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Saturday, 21 April 2007

Iron Sulfide Concretions Selling for 6.08 Dollars a Gram (eBay)

Iron Sulfide Concretions Selling for 6.08 Dollars a Gram (eBay)

Paul bristolia at yahoo.com
Sat Apr 21 20:38:54 EDT 2007

If a person wants to see an example of geological illiteracy, which is
on par with the worst of the meteorwrongs, which have appeared on
Ebay, they can go to the "Awesome Boji(r) Stones! Balance/Align
Chakras!", Item number: 130101485377, at;

http://cgi.ebay.com/Awesome-Boji-r-Stones-Balance-Align-Chakras_W0QQitemZ130101485377QQihZ003QQcategoryZ19268QQssPageNameZWDVWQQrdZ1QQcmdZViewItem

The eBay web page, along with the usual pseudo-scientific, mumble
jumble about healing properties normally associated with these objects
does correctly identify the "Boji(r) Stones, also known as Kansas Pop
Rocks" as being concretions. However, it incorrectly states among
many other claims, that these iron-sulfide concretions are composed
of "iron-magnetite".

Despite the fact that the items, which are being auctioned are
nothing more than ordinary iron-sulfide concretions, of which
thousands can be found eroding out of the Smoky Hill Member of
Niobrara Formation, the bidding as of 7:45 Eastern Standard Time
had reached 152.50 dollars. Given that stated weight of each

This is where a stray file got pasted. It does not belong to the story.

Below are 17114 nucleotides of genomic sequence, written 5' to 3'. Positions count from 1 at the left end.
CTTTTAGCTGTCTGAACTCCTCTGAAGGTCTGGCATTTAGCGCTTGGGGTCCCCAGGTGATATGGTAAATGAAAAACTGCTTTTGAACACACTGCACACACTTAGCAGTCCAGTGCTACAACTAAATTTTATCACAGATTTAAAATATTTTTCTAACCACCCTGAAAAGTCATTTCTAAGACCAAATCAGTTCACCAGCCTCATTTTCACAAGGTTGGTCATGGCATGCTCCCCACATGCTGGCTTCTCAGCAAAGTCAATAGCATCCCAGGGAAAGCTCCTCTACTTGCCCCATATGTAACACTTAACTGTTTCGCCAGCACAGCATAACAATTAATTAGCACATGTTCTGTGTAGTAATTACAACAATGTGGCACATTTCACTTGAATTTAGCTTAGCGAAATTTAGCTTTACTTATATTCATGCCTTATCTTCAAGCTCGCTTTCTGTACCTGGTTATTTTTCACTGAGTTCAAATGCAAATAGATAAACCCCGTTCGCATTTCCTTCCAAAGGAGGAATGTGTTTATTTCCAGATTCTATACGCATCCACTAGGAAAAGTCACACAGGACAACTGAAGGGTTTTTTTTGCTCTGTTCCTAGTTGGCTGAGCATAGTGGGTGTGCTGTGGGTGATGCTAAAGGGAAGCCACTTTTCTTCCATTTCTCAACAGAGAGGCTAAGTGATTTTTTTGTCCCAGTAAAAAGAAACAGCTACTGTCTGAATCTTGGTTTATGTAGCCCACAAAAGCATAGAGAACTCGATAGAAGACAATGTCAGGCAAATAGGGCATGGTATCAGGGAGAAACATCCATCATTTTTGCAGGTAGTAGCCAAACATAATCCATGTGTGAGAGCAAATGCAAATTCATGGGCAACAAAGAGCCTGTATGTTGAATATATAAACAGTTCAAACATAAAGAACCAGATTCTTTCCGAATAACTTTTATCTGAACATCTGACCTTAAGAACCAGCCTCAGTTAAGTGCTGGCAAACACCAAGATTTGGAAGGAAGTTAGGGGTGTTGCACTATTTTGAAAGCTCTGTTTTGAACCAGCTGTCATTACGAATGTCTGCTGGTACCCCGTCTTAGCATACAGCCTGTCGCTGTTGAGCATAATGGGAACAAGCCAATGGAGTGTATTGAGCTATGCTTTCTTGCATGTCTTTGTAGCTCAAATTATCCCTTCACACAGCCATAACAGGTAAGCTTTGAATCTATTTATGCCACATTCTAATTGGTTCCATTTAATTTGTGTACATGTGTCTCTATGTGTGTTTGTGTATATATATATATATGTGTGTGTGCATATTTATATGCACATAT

concretion is 12.5 and 12.6 grams, for a total weight of 25.1 grams,
the dollar per gram cost comes to 6.08 dollars per gram.

It shows a significant degree of geologic illiteracy that some people
are willing pay for ordinary iron-sulfide concretions, which completely
lack any scientifically documented healing properties as argued for
by personal religious beliefs and erode out of Kansas chalk by the
thousand, as much per gram as some meteorites. Looking at web
pages like this, it should not be surprising that meteorwrongs are
also a standard part of eBay sales.

It seems like anybody looking for meteorites in Kansas could make
some money by leasing their own outcrop of the Smoky Hill
Member of Niobrara Formation to mine iron sulfide concretions
from and selling them under their own trademarked name with
similar claims for them having healing powers. It seems like
iron sulfide concretions from any formation could be marketed
with the right trademarked name and suitable mumble jumble
about them having healing powers; being useful for aligning a
person metaphysically; balancing a person's energy field; and
relieving their pain and there would be no shortage of people
willing pay several dollars per gram to purchase them. Given this
type of scientific illiteracy, which pervades it, eBay would one of
many places a person could sell them with great success.

Best Regards,

Paul

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